So for background painting this semester we were given the choice to illustrate backgrounds for either the children’s book, Jerome the Frog, or The Alchemist by Paulo Coelho. I went with The Alchemist mainly because I wanted to do more desert themed stuff. (Maybe one day I’ll even go back and re-redraw VC or something, can always hope.)
Anyway, I ended up picking the scene in the book where it introduces the crystal merchant and how the hill his shop is on has recently been avoided by the local shoppers and that sort of thing. I still have some editing to do on the final piece, but here’s what’s been done so far, plus my awesome commentary.
I think I spent about six hours working on the line drawing, but I’m not sure any more if that included the hour or two spent correcting perspective and the like. It was dip pen on tracing paper, and I was really surprised I didn’t completely screw up too badly on it. Overall, I really enjoyed the experience.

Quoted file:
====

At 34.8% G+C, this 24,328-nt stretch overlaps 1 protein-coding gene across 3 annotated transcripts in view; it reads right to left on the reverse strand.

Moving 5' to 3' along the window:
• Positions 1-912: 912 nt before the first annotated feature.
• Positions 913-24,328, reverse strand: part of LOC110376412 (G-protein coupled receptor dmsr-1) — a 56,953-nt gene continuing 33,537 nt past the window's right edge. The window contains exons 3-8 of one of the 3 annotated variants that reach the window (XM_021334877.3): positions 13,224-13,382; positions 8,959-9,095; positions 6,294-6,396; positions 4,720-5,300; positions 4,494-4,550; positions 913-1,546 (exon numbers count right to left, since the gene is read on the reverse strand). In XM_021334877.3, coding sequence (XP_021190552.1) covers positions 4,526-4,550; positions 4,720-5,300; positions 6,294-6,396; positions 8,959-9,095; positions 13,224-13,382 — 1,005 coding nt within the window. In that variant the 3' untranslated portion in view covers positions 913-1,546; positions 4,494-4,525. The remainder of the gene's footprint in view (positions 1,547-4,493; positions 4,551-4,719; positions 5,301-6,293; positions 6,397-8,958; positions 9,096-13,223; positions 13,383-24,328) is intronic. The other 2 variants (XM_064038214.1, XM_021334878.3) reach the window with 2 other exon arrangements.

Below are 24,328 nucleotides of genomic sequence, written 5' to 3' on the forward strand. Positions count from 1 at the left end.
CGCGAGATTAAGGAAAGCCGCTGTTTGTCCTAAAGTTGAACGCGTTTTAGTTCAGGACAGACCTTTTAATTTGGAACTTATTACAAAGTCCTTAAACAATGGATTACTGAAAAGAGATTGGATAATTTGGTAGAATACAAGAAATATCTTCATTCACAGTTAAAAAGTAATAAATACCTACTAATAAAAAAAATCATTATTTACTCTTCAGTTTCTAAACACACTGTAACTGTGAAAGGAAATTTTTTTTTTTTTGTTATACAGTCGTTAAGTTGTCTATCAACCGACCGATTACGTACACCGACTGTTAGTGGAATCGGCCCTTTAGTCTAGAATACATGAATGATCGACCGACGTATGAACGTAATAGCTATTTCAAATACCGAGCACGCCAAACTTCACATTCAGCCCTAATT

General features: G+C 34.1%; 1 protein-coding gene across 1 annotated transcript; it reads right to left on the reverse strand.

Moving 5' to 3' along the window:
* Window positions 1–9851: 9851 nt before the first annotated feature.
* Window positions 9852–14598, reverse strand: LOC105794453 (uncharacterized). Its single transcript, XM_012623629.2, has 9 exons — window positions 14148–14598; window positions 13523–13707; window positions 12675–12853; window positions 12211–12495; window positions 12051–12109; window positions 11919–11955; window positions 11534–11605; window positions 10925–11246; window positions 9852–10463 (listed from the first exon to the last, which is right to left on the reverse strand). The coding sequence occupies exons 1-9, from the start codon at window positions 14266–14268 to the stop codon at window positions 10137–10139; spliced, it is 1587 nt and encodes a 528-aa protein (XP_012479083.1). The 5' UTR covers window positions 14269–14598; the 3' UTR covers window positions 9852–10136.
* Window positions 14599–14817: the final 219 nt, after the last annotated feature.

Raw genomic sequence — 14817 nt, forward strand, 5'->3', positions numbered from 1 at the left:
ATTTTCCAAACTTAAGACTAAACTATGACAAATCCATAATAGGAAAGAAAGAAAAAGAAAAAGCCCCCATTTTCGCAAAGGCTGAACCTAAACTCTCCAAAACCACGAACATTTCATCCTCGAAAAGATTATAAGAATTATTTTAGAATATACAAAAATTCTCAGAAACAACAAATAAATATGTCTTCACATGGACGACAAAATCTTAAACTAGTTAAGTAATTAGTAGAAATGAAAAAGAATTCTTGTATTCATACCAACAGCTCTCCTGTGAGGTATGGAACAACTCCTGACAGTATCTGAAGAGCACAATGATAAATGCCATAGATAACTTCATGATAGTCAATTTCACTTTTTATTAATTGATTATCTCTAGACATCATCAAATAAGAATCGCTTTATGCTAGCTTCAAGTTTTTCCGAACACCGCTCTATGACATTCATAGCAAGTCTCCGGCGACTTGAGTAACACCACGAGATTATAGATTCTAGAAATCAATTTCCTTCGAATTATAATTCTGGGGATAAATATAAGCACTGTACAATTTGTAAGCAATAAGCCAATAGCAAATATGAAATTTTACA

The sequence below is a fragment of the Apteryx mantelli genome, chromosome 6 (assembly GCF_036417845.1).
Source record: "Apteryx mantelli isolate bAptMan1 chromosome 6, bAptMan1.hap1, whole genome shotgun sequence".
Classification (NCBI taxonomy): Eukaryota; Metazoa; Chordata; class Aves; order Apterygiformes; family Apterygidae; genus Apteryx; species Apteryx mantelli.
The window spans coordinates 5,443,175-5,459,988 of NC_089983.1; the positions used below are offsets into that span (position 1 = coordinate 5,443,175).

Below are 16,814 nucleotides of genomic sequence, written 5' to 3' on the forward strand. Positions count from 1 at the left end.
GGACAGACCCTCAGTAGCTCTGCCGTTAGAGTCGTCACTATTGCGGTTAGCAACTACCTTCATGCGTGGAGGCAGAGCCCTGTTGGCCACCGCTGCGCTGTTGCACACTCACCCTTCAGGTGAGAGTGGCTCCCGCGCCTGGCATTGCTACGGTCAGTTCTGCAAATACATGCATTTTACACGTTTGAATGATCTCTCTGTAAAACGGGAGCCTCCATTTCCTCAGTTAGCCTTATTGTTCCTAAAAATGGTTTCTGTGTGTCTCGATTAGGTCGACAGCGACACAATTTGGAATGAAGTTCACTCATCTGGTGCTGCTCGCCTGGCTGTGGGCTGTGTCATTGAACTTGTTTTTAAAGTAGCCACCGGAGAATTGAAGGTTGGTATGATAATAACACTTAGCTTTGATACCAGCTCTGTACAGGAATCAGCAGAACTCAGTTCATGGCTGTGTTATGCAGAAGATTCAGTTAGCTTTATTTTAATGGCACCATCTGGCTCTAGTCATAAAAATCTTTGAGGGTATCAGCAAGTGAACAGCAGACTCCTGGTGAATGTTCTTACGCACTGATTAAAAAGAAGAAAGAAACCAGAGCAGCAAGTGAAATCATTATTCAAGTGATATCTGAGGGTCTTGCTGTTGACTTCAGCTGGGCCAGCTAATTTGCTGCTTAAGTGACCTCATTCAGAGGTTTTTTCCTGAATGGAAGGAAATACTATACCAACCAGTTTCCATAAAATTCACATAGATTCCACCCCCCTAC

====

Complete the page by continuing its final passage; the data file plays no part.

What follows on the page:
Next was the tonal. The original was done in markers, but I beat it with a stick in Photoshop until it looked pretty. I really liked how the markers acted on the Hammermill digital copy paper (I think that’s it? It has an apple!) as opposed to the Canson marker paper, go figure. It really absorbed the ink (read: eats money), but overall looked better because of it. There were a few changes digitally to the line art — along with kicking all the lines back so they weren’t as obtrusive — but otherwise generally kept to the drawing.
Next were color keys. These were done on an early revision of the tonal background. Huzzah. I ended up basing things mainly off the middle one. Printed, they’re a bit more desaturated.
Anyhoo, shall post the edited final at some point.
As an aside, one of my biggest gripes about the book was the fact that nobody had a name but Santiago and Fatima. Yeah, sure. They’re important and awesome and all, but I like names; names are cool. It also takes a lot less time to type someone’s name (most of the time) than it does to type out “the crystal merchant,” which becomes especially important when writing essays about the book.